In 19th century England, captain George Brummell is an upper-class dandy. He has to leave the army after having insulted the crown prince. This gives him the opportunity to start a smear ... See full summary »
In this sequel to Father of the Bride (1950), newly married Kay Dunstan announces that she and her husband are going to have a baby, leaving her father having to come to grips with the fact that he will soon be a granddad.
Charles returns to Paris to reminisce about the life he led in Paris after it was liberated. He worked on "Stars and Stripes" when he met Marion and Helen. He would marry and be happy ... See full summary »
The advertising slogans of Jimmy Hanagan and the lab reports reveal that the patented prepared pudding invented by Lemuel P. Twine has a treasure of Vitamin Z and is full of Zumph. Lemuel's... See full summary »
Barbara gets secret plastic surgery in Switzerland in an attempt to save her marriage to Mark, but he doesn't seem interested in meeting her. She checks in to a ski resort to wait for Mark,... See full summary »
The Faust legend retold (loosely) and applied to a mentally disturbed patient in a hospital run by a doctor of dubious sanity himself. The patient (Burton) offers the innocent orderly (... See full summary »
In 19th century England, captain George Brummell is an upper-class dandy. He has to leave the army after having insulted the crown prince. This gives him the opportunity to start a smear campaign against the prince. The prince, who is tired of all the yes-men around him, hires him as his chief advisor. Written by
The film had troubles with the US censor, the Production Code Administration because of the apparent justification of the immoral relationship between the Prince Regent and Mrs Fitzherbert, because a steward at a gentlemen's club had the manner of a 'sex pervert', because the Prince checks the gender of a dog and because of the use of the word 'damn'. Changes were made but the running time remained the same. See more »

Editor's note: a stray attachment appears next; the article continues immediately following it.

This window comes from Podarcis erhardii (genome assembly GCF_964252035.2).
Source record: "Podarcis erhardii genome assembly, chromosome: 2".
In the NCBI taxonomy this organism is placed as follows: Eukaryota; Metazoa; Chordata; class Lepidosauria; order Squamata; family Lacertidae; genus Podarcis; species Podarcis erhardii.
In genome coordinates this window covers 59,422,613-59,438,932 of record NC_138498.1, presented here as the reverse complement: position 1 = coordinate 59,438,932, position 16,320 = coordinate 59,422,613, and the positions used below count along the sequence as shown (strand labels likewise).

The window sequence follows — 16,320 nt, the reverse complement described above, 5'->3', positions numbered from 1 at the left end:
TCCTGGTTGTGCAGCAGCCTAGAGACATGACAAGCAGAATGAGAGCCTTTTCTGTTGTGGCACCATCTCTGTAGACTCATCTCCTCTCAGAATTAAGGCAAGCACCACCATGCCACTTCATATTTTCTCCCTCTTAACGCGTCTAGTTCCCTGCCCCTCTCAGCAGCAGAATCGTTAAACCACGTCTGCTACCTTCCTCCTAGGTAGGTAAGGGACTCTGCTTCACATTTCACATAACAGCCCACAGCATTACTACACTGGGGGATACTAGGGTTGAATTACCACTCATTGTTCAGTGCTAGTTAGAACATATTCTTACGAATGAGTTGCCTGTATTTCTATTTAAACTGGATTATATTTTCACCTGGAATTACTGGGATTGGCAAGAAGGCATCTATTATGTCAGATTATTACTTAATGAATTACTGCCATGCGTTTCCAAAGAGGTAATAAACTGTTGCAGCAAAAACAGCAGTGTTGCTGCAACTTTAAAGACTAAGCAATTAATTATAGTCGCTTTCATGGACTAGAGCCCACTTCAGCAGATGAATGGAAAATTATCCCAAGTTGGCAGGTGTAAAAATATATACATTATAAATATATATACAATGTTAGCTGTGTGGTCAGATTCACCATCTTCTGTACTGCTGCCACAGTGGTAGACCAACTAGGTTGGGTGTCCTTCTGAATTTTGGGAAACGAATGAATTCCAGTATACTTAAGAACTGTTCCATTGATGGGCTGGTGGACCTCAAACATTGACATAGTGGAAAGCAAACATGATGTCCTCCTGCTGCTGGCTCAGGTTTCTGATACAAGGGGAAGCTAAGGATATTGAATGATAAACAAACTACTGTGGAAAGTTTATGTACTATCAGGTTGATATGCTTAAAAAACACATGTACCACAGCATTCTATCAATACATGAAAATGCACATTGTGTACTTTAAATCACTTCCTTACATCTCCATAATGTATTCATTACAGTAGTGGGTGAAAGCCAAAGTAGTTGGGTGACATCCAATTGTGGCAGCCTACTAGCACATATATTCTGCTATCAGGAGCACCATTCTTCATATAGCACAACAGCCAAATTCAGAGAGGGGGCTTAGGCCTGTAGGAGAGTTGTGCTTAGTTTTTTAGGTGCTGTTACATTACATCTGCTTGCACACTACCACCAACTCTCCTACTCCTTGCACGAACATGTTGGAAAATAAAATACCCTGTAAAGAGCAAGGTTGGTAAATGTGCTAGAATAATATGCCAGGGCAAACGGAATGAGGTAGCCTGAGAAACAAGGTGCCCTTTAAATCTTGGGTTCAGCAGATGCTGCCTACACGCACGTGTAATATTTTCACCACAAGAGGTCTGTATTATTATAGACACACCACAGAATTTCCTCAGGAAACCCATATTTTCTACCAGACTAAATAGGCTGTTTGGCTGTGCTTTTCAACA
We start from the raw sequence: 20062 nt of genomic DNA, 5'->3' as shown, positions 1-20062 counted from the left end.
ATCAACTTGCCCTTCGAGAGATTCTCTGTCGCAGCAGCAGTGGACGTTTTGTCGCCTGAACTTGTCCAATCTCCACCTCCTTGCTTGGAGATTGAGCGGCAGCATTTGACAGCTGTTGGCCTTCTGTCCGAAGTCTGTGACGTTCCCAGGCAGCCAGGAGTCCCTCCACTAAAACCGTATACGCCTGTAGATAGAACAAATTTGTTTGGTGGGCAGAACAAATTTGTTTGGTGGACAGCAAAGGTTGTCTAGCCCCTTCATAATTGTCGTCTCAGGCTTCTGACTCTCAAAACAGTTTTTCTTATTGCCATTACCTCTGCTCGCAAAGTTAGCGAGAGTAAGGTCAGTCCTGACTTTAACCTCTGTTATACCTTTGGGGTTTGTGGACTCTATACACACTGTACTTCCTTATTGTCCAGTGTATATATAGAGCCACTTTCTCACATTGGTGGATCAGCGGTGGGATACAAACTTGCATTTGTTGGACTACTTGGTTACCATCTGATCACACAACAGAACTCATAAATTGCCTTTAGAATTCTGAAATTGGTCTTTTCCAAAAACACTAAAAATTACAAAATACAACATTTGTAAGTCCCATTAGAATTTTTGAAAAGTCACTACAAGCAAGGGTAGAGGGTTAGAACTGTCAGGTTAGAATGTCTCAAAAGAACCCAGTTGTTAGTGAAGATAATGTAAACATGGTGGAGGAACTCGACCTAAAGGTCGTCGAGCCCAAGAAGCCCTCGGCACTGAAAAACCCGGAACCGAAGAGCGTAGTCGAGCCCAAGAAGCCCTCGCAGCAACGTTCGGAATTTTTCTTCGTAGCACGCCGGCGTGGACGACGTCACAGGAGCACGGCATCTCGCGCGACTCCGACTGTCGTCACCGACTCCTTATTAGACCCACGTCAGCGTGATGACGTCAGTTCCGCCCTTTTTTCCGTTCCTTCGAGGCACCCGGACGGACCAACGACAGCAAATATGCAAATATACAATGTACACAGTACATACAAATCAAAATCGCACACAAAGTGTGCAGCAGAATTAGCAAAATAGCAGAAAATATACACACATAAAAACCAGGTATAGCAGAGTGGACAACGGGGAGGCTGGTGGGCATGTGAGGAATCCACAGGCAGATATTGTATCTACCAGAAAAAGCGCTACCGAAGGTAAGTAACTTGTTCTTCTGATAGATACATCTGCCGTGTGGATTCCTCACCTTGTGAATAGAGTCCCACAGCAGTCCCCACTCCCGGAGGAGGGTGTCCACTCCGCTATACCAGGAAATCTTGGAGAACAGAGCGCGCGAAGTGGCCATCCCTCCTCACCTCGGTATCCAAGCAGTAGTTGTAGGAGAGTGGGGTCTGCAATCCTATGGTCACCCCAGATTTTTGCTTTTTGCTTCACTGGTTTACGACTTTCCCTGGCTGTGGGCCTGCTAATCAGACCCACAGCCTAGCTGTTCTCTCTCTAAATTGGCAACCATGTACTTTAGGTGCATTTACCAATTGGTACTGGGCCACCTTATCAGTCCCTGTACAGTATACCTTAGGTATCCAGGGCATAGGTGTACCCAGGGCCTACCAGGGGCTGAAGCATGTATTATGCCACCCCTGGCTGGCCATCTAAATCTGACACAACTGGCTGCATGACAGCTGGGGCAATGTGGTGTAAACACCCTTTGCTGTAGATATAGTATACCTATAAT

Brummell never protested against the Prince in public speeches. This is pure dramatic invention. See more »
" Revolution is all around us, France, America, it's in the air "
Of all the influences of men's fashion created during the 1800s, none ever compared with the flashes of inspirations set by George Bryan Brummell. This film entitled " Beau Brummell " is a superficial look at the man and his statements of life and fashion. Born in London, educated at Eton and for a time, a close friend of King George IV, Brummell rubbed shoulders with the rich and powerful, despite the fact, he was unfortunately, neither. Stewart Granger portrays Beau Brummell with a nonchalant but superior attitude and with the smug style of the up-and-coming, man-a-bout-town. Although, not in his actual life, Elizabeth Taylor plays Lady Patricia Belham, a woman of culture, breeding and social stature, who remains as elusive as Brummell's financial aspirations. Peter Ustinov plays the Prince of Wales and future King of England with convincing style and ease. Robert Morley, James Donald and James Hayter as Mortimer add to the fine cast as does Noel Willman who plays Lord Byron. As a result, this film may not exercise the accurate truth of the great Dandy of England, but does set the regal stage with which the real Beau Brummell was accustomed to. An excellent adaptation and recommended to all who wish to study the man, the times and the incredible influences he had in his day. ****
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